MRgFUS offers new optimism about essential tremor.

A Treatment Breakthrough Brings New Essential Tremor Optimism

Essential tremor (ET) can be good cause for pessimism. An obstacle that many ET patients run up against is the lack of knowledge on the part of doctors. According to Peter Muller, an ET patient and Executive Director of a support organization called HopeNET, there is a great need to raise awareness, especially among doctors. Muller writes, “Among many people who know they have Essential Tremor, there is a sense of hopelessness. In the U.S. today there is an expectation that going to a doctor will result in improvement of just about any condition. Yet today, the most common ways that doctors treat ET are the medications Propranolol (Inderal) and Primidone (Mysoline) and the surgical treatment Deep Brain Stimulation (for severe cases).” 1 Furthermore, many physicians don’t realize the impact of this disability on the personal and professional aspects of a person’s life. Those with ET may be misunderstood, and often perceived as nervous (hand tremor) or not good at public speaking (voice tremor). Even a mild degree of disability may mean when they are applying for jobs they are passed over.

Muller’s own story is an example of the embarrassment, frustration, and emotional exhaustion of life with ET. Because of the genetic component in his case, he was not the first in his family to experience the ways in which ET effects quality of life. However, he was determined to find not only solutions to everyday problems, but to organize a concerted way to educate and support ET patients, and raise funds for medical research. He founded HopeNET as a way to conquer the hopelessness that embeds itself in the minds and hearts of patients.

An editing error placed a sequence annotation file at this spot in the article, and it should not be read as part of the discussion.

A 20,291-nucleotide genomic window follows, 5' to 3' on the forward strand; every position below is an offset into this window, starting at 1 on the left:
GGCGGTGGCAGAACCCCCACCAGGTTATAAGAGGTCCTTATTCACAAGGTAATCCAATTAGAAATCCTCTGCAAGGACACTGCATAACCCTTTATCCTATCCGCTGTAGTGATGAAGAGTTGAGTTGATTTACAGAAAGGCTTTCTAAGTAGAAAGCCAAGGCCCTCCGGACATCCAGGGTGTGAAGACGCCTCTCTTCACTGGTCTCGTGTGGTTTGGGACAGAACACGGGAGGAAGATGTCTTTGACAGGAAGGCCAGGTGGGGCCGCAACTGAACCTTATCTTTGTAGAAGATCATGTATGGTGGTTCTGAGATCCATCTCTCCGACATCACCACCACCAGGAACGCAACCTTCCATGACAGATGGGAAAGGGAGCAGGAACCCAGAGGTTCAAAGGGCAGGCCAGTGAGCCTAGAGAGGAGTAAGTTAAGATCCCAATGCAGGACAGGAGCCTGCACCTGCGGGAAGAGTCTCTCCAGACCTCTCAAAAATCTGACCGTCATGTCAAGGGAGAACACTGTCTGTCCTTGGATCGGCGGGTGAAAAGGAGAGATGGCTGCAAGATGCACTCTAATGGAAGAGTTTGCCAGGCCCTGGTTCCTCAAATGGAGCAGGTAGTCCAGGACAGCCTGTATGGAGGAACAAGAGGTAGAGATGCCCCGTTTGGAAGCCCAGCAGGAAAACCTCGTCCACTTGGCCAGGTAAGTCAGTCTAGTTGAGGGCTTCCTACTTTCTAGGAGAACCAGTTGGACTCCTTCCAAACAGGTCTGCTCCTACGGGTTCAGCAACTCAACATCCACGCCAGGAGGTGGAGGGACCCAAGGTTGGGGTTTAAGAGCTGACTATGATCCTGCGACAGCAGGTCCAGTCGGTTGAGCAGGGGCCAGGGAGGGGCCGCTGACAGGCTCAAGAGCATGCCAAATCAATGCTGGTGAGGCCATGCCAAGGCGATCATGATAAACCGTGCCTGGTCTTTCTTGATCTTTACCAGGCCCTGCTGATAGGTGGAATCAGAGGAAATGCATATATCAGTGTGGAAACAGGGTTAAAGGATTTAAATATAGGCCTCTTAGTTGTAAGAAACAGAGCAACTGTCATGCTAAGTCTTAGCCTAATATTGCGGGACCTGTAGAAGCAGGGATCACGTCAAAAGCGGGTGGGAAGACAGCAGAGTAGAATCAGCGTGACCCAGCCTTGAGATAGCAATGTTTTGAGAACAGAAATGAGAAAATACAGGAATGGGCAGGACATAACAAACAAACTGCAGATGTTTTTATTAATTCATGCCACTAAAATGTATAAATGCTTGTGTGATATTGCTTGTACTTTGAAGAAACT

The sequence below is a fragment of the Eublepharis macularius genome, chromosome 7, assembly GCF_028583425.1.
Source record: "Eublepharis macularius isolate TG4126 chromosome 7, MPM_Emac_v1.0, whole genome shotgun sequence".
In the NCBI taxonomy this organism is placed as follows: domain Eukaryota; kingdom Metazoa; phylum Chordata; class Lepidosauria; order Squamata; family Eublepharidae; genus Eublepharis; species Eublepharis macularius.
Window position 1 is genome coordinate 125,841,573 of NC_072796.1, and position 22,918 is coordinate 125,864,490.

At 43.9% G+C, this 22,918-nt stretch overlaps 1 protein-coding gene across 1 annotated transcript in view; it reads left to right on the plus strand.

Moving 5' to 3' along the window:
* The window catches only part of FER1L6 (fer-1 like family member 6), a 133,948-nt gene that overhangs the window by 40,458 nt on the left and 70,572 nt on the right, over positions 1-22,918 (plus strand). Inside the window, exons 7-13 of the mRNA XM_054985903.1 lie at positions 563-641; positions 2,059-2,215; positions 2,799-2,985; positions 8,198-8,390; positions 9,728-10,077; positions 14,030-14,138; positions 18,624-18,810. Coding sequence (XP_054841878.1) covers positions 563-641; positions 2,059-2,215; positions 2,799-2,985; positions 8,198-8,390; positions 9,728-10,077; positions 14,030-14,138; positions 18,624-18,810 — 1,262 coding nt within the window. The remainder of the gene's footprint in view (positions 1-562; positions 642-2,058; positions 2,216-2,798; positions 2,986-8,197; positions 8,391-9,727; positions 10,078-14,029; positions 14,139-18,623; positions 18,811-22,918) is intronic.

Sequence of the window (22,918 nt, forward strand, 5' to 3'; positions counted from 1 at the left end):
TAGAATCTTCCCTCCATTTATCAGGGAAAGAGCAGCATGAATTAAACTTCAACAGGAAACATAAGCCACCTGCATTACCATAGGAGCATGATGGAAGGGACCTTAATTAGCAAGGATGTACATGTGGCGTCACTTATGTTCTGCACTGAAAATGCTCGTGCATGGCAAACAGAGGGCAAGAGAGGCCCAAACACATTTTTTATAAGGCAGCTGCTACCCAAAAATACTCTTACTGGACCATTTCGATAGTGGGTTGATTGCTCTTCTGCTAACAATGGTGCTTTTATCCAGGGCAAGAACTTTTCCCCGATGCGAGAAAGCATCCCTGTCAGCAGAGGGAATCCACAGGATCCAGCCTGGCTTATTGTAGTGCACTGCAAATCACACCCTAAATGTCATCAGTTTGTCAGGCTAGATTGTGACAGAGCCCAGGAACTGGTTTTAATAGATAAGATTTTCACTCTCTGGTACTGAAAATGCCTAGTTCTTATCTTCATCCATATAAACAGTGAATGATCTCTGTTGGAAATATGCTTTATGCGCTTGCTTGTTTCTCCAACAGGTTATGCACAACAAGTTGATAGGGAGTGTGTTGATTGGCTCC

Peter Muller discovered new hope through a breakthrough treatment called MRI-guided Focused Ultrasound (MRgFUS) for the control of severe tremor. MRgFUS is a noninvasive ablation (destruction) of the small part of the brain called the thalamus, which controls tremor. Its effect is similar to that of an invasive surgery called thalamotomy, which involves physically entering the skull and brain to access the thalamus. MRgFUS is an alternative to the implants needed for Deep Brain Stimulation. Instead, MRgFUS noninvasively focuses ultrasound, or sound energy, with pinpoint accuracy into the area to be ablated. The soundwaves are aimed from many directions toward the area to be ablated. They pass harmlessly through the skull and brain until they all converge (meet) with pinpoint accuracy at the target. Once there, they generate enough heat to have a therapeutic effect. The painless procedure is done under real-time MRI guidance. For appropriate patients, it is highly effective. See a 3=minute video of Peter Muller’s transformation on his blog at Scroll down to “Peter’s Improved Quality of Life Since Undergoing Focused Ultrasound Treatment For ET (Before and After)”.

The Sperling Medical Group is proud to offer ET patients new optimism through the Neuravive MRgFUS procedure for the treatment of ET. If you or a loved one is suffering with challenges due to ET, contact the Sperling Medical Group to learn if Neuravive MRgFUS is right for you.


About Dr. Dan Sperling

Dan Sperling, MD, DABR, is a board certified radiologist who is globally recognized as a leader in multiparametric MRI for the detection and diagnosis of a range of disease conditions. As Medical Director of the Sperling Prostate Center, Sperling Medical Group and Sperling Neurosurgery Associates, he and his team are on the leading edge of significant change in medical practice. He is the co-author of the new patient book Redefining Prostate Cancer, and is a contributing author on over 25 published studies. For more information, contact the Sperling Neurosurgery Associates.

One Response to “MRgFUS offers new optimism about essential tremor.”

April 05, 2017 at 3:13 pm, gerald gardner said:

where could I have this treatment done? I live in Pennsylvania